After another great Sunday playing our beloved game at the Fantasy Flight Game Center has come and gone, and I was so pleased with the performance of my deck that I just had to share it. This deck shines in a four-player game and helped my teammates and I defeat A Shadow of the Past and the Treachery of Rhudaur handily.

As many skilled players of the game have pointed out in the past few years, four-player LOTR:LCG really lives and dies by everyone playing a particular role. You need a strong questing deck (or two!) and a strong combat deck. Meanwhile, one or two folks must play support in some way. Since multiple players can take on enemies, some of the combat responsibilities can be shared. However, since there can only be one active location at a time, location lock is a real threat. At the same time, my experience is that a lot of people find the travel phase to be one of the least interesting portions of the game, and very few people want to play the “travel deck”. My goal in building this deck was to make it fun (and easy!) to travel. To that end…I give you Swift and Strong Steeds.








Total Cards: 50

Heroes: 3
1x Eowyn (Core Set)
1x Theoden (The Treason of Saruman)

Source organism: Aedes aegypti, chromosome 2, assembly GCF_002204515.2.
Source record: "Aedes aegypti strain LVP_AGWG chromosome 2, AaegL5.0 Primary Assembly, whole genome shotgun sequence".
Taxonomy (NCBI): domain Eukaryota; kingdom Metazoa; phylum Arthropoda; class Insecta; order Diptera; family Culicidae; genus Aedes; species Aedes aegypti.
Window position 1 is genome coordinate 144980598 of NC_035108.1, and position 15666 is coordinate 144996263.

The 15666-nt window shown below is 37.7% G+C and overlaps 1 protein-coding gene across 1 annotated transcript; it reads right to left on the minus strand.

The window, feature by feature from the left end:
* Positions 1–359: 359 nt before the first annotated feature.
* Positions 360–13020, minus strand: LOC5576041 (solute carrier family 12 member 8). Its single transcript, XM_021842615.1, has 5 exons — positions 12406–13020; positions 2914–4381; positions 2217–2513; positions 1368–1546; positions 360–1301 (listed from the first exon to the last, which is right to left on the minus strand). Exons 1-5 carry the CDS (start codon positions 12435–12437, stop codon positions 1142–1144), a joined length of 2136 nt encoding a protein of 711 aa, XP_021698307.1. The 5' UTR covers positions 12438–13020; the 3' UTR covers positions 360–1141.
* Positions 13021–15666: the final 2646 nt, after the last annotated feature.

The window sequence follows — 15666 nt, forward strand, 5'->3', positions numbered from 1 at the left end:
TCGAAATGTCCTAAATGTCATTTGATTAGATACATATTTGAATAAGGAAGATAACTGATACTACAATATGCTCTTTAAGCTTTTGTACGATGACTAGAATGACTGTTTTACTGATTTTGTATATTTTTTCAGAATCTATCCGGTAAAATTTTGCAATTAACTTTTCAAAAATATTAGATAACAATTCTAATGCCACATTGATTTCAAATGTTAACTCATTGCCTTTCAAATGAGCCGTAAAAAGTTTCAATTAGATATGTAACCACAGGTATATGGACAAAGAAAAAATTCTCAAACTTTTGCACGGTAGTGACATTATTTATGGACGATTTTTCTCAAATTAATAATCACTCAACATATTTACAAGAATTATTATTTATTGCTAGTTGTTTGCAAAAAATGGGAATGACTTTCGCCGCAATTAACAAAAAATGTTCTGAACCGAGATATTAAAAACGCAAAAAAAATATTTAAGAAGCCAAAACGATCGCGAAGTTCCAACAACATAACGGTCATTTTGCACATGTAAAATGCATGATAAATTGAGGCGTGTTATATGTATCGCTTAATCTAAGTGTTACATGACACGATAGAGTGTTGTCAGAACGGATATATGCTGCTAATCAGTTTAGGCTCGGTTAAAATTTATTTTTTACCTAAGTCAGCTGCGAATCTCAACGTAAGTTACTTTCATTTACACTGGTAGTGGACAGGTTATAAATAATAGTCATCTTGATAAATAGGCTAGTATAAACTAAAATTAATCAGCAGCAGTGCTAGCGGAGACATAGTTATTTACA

1x Galadriel (Celebrimbor’s Secret)

Allies: 24
3x Escort from Edoras (A Journey to Rhosgobel)
3x Northern Tracker (Core Set)
2x Eomund (Conflict at the Carrock)
2x Westfold Horse-Breaker (The Hunt for Gollum)
3x Westfold Horse-breeder (The Voice of Isengard)
1x Elfhelm (The Dead Marshes)
2x West Road Traveller (Return to Mirkwood)
3x Gamling (The Land of Shadow)
3x Hama (The Treason of Saruman)
2x The Riddermark’s Finest (The Hills of Emyn Muil)

Attachments: 19
1x Protector of Lorien (Core Set)
1x Asfaloth (Foundations of Stone)
2x Herugrim (The Treason of Saruman)
3x Snowmane (The Land of Shadow)
2x Unexpected Courage (Core Set)
1x Silver Harp (The Treachery of Rhudaur)
2x Nenya (Celebrimbor’s Secret)
3x Mirror of Galadriel (Celebrimbor’s Secret)
2x Thror’s Key (On the Doorstep)
2x Steed of Imladris (Across the Ettenmoors)

Events: 6
3x A Test of Will (Core Set)
2x Ride to Ruin (The Hills of Emyn Muil)
1x Astonishing Speed (Return to Mirkwood)

Side Quest: 1
1x Double Back (Escape from Mount Gram)

Though this deck contains no resource acceleration, the discount you receive from Spirit Theoden is enough to ensure that you can always play one or two Rohan allies a turn. I mulligan for either Nenya, the Mirror of Galadriel, or Gamling, since the first can get you a Willpower boost, the second can let you go fishing for cards, or the third can help recycle those Rohan allies that are getting discarded all the time.